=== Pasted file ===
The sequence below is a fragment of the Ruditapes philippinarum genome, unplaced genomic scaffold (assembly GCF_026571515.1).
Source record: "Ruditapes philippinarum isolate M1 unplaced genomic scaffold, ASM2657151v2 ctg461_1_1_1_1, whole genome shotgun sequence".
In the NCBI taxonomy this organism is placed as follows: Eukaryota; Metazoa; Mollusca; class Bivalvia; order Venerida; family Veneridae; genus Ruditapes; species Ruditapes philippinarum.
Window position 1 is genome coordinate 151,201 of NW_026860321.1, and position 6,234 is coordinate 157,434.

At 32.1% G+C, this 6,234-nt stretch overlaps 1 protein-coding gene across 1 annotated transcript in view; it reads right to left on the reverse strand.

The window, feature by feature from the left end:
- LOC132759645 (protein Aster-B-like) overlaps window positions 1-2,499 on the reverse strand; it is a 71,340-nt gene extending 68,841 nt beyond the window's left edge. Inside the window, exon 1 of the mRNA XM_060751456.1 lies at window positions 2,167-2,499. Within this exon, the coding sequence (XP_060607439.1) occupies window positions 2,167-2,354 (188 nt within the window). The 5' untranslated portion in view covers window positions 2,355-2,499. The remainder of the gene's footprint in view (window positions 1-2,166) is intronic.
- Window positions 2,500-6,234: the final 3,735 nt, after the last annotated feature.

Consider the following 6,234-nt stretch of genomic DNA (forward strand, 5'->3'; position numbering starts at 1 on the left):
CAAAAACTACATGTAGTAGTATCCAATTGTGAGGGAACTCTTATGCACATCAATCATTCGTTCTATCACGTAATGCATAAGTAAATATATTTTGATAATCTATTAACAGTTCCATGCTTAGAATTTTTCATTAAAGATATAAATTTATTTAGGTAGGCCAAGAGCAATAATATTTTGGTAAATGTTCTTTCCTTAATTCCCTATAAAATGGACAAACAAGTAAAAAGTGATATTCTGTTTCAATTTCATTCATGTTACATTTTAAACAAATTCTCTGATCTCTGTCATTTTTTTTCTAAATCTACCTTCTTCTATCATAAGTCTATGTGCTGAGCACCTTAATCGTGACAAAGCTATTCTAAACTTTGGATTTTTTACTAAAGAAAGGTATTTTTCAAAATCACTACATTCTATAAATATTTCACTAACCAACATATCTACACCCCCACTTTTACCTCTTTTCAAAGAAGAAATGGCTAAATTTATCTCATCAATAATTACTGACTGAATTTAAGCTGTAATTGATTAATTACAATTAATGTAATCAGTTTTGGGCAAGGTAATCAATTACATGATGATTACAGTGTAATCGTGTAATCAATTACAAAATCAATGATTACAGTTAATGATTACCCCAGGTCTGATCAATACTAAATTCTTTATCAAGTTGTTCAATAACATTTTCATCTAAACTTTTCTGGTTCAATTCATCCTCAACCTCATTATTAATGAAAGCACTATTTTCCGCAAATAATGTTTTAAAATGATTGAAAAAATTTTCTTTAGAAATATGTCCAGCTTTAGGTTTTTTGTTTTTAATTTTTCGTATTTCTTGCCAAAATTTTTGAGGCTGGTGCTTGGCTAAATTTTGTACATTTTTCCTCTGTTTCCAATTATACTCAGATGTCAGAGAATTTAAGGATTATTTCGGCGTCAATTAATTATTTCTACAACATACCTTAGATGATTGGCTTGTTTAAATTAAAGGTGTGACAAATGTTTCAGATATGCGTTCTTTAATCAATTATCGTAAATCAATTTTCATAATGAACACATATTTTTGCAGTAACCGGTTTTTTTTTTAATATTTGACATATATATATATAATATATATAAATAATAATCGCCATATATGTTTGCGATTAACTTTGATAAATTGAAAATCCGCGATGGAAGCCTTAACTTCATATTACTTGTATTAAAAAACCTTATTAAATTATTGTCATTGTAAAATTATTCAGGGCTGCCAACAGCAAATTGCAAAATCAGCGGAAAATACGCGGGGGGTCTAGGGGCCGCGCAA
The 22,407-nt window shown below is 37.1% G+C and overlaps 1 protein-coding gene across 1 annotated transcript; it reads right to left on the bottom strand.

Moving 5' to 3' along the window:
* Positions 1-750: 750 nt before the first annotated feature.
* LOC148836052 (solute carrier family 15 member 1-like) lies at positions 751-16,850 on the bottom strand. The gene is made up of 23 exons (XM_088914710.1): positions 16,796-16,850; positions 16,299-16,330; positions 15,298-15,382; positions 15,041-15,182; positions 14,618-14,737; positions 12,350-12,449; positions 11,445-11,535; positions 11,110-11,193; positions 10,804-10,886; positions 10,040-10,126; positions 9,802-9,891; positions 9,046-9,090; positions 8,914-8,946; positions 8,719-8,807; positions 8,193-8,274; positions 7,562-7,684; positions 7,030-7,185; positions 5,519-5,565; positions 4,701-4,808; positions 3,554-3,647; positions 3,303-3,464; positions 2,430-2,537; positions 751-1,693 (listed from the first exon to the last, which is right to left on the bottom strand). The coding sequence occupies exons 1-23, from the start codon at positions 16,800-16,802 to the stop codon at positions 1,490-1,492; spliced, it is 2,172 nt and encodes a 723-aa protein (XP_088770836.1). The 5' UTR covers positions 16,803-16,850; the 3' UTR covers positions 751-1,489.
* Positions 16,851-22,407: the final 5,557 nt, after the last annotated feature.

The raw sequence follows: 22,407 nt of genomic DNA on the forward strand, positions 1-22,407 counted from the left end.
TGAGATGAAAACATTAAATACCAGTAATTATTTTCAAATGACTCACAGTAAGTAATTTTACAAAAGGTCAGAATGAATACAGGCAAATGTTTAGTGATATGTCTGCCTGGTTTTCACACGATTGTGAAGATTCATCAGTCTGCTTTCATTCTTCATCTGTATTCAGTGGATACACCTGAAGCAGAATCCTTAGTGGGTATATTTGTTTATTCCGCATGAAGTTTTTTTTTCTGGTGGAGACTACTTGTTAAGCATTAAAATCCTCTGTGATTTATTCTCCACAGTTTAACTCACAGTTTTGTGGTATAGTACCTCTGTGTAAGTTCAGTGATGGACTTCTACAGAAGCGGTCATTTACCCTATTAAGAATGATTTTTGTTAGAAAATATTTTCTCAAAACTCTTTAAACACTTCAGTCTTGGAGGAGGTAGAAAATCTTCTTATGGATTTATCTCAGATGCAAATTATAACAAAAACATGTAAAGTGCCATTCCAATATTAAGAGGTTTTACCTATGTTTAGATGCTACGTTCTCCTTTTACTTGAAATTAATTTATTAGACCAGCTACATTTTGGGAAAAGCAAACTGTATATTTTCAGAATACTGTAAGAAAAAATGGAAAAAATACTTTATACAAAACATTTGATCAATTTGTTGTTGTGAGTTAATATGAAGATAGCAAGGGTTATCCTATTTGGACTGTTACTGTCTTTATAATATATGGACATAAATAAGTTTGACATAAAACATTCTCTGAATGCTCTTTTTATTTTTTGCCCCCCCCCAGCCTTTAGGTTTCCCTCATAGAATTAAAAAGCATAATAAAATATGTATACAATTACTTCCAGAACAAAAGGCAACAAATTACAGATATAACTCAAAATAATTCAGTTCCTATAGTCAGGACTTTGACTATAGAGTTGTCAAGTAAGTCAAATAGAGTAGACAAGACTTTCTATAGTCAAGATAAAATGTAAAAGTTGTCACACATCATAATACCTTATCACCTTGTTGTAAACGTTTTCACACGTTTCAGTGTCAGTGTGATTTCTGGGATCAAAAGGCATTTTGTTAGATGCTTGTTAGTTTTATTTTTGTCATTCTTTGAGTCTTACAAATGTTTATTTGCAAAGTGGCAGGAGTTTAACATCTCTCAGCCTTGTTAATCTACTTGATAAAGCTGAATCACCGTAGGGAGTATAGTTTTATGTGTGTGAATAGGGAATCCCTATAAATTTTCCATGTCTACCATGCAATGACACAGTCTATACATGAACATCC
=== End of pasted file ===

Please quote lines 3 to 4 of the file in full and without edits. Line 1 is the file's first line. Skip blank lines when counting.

In the NCBI taxonomy this organism is placed as follows: Eukaryota; Metazoa; Mollusca; class Bivalvia; order Venerida; family Veneridae; genus Ruditapes; species Ruditapes philippinarum.
Window position 1 is genome coordinate 151,201 of NW_026860321.1, and position 6,234 is coordinate 157,434.